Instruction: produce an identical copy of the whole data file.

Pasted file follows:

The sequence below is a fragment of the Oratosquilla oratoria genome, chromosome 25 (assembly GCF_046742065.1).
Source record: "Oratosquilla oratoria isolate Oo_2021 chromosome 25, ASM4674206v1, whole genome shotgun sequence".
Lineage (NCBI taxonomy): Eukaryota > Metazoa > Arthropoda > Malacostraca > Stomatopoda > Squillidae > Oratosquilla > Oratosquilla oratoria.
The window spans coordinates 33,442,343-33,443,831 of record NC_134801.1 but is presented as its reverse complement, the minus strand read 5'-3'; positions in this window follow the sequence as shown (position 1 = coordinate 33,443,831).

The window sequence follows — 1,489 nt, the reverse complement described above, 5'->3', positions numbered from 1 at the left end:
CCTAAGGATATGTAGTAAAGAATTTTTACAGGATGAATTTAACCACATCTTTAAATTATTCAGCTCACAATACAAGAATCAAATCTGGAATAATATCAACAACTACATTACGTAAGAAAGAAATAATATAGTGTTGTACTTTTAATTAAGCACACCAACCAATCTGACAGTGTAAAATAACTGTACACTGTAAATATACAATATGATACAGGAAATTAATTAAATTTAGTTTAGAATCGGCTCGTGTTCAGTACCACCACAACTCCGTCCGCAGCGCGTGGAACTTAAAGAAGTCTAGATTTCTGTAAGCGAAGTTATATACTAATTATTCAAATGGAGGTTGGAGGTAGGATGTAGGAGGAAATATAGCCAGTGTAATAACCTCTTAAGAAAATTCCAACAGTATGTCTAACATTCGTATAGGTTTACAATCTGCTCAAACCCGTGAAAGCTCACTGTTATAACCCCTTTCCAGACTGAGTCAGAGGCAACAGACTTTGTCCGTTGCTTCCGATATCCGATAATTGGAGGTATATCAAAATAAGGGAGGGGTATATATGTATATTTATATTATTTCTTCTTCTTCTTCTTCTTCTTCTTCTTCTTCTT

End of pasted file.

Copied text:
The sequence below is a fragment of the Oratosquilla oratoria genome, chromosome 25 (assembly GCF_046742065.1).
Source record: "Oratosquilla oratoria isolate Oo_2021 chromosome 25, ASM4674206v1, whole genome shotgun sequence".
Lineage (NCBI taxonomy): Eukaryota > Metazoa > Arthropoda > Malacostraca > Stomatopoda > Squillidae > Oratosquilla > Oratosquilla oratoria.
The window spans coordinates 33,442,343-33,443,831 of record NC_134801.1 but is presented as its reverse complement, the minus strand read 5'-3'; positions in this window follow the sequence as shown (position 1 = coordinate 33,443,831).

The window sequence follows — 1,489 nt, the reverse complement described above, 5'->3', positions numbered from 1 at the left end:
CCTAAGGATATGTAGTAAAGAATTTTTACAGGATGAATTTAACCACATCTTTAAATTATTCAGCTCACAATACAAGAATCAAATCTGGAATAATATCAACAACTACATTACGTAAGAAAGAAATAATATAGTGTTGTACTTTTAATTAAGCACACCAACCAATCTGACAGTGTAAAATAACTGTACACTGTAAATATACAATATGATACAGGAAATTAATTAAATTTAGTTTAGAATCGGCTCGTGTTCAGTACCACCACAACTCCGTCCGCAGCGCGTGGAACTTAAAGAAGTCTAGATTTCTGTAAGCGAAGTTATATACTAATTATTCAAATGGAGGTTGGAGGTAGGATGTAGGAGGAAATATAGCCAGTGTAATAACCTCTTAAGAAAATTCCAACAGTATGTCTAACATTCGTATAGGTTTACAATCTGCTCAAACCCGTGAAAGCTCACTGTTATAACCCCTTTCCAGACTGAGTCAGAGGCAACAGACTTTGTCCGTTGCTTCCGATATCCGATAATTGGAGGTATATCAAAATAAGGGAGGGGTATATATGTATATTTATATTATTTCTTCTTCTTCTTCTTCTTCTTCTTCTTCTTCTT